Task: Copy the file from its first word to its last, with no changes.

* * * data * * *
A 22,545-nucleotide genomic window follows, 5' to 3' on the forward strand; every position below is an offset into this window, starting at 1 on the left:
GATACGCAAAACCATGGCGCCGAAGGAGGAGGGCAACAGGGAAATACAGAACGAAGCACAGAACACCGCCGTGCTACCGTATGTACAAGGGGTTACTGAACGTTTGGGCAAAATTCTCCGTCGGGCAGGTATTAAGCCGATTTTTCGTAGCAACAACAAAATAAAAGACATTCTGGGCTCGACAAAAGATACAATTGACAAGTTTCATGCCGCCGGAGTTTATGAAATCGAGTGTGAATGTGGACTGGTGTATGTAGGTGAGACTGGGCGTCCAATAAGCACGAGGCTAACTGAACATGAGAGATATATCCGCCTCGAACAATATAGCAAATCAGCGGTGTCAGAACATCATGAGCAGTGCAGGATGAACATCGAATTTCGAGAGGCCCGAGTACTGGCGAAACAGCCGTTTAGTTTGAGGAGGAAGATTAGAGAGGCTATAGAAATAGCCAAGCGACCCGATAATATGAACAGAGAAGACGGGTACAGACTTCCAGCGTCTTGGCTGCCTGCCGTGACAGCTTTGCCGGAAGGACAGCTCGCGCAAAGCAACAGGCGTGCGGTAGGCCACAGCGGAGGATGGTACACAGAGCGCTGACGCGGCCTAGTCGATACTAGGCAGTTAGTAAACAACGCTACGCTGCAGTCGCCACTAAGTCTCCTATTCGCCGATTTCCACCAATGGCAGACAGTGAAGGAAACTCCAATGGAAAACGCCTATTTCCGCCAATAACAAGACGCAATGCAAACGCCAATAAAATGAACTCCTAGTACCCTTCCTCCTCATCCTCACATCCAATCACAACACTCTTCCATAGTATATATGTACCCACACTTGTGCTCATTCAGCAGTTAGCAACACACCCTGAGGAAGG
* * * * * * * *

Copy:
A 22,545-nucleotide genomic window follows, 5' to 3' on the forward strand; every position below is an offset into this window, starting at 1 on the left:
GATACGCAAAACCATGGCGCCGAAGGAGGAGGGCAACAGGGAAATACAGAACGAAGCACAGAACACCGCCGTGCTACCGTATGTACAAGGGGTTACTGAACGTTTGGGCAAAATTCTCCGTCGGGCAGGTATTAAGCCGATTTTTCGTAGCAACAACAAAATAAAAGACATTCTGGGCTCGACAAAAGATACAATTGACAAGTTTCATGCCGCCGGAGTTTATGAAATCGAGTGTGAATGTGGACTGGTGTATGTAGGTGAGACTGGGCGTCCAATAAGCACGAGGCTAACTGAACATGAGAGATATATCCGCCTCGAACAATATAGCAAATCAGCGGTGTCAGAACATCATGAGCAGTGCAGGATGAACATCGAATTTCGAGAGGCCCGAGTACTGGCGAAACAGCCGTTTAGTTTGAGGAGGAAGATTAGAGAGGCTATAGAAATAGCCAAGCGACCCGATAATATGAACAGAGAAGACGGGTACAGACTTCCAGCGTCTTGGCTGCCTGCCGTGACAGCTTTGCCGGAAGGACAGCTCGCGCAAAGCAACAGGCGTGCGGTAGGCCACAGCGGAGGATGGTACACAGAGCGCTGACGCGGCCTAGTCGATACTAGGCAGTTAGTAAACAACGCTACGCTGCAGTCGCCACTAAGTCTCCTATTCGCCGATTTCCACCAATGGCAGACAGTGAAGGAAACTCCAATGGAAAACGCCTATTTCCGCCAATAACAAGACGCAATGCAAACGCCAATAAAATGAACTCCTAGTACCCTTCCTCCTCATCCTCACATCCAATCACAACACTCTTCCATAGTATATATGTACCCACACTTGTGCTCATTCAGCAGTTAGCAACACACCCTGAGGAAGG